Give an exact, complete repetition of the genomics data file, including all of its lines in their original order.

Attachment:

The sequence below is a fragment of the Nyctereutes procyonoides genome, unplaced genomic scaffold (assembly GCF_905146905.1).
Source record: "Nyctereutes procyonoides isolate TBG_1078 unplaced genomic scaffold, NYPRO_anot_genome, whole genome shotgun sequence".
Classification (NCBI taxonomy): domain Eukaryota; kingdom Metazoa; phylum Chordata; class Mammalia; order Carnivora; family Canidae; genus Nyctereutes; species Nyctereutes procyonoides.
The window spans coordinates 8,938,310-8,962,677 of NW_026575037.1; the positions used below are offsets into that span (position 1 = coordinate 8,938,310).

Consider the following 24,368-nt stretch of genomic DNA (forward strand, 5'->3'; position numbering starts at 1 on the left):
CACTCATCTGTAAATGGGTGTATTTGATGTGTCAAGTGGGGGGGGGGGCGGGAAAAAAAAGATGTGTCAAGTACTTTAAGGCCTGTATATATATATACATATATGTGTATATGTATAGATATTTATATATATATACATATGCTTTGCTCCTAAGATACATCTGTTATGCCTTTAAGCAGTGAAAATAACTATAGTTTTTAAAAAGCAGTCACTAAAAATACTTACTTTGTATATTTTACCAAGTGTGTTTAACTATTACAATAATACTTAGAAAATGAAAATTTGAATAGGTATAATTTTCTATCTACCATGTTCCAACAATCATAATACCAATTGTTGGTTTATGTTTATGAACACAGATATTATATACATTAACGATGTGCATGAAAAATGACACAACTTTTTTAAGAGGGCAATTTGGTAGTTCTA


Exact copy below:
The sequence below is a fragment of the Nyctereutes procyonoides genome, unplaced genomic scaffold (assembly GCF_905146905.1).
Source record: "Nyctereutes procyonoides isolate TBG_1078 unplaced genomic scaffold, NYPRO_anot_genome, whole genome shotgun sequence".
Classification (NCBI taxonomy): domain Eukaryota; kingdom Metazoa; phylum Chordata; class Mammalia; order Carnivora; family Canidae; genus Nyctereutes; species Nyctereutes procyonoides.
The window spans coordinates 8,938,310-8,962,677 of NW_026575037.1; the positions used below are offsets into that span (position 1 = coordinate 8,938,310).

Consider the following 24,368-nt stretch of genomic DNA (forward strand, 5'->3'; position numbering starts at 1 on the left):
CACTCATCTGTAAATGGGTGTATTTGATGTGTCAAGTGGGGGGGGGGGCGGGAAAAAAAAGATGTGTCAAGTACTTTAAGGCCTGTATATATATATACATATATGTGTATATGTATAGATATTTATATATATATACATATGCTTTGCTCCTAAGATACATCTGTTATGCCTTTAAGCAGTGAAAATAACTATAGTTTTTAAAAAGCAGTCACTAAAAATACTTACTTTGTATATTTTACCAAGTGTGTTTAACTATTACAATAATACTTAGAAAATGAAAATTTGAATAGGTATAATTTTCTATCTACCATGTTCCAACAATCATAATACCAATTGTTGGTTTATGTTTATGAACACAGATATTATATACATTAACGATGTGCATGAAAAATGACACAACTTTTTTAAGAGGGCAATTTGGTAGTTCTA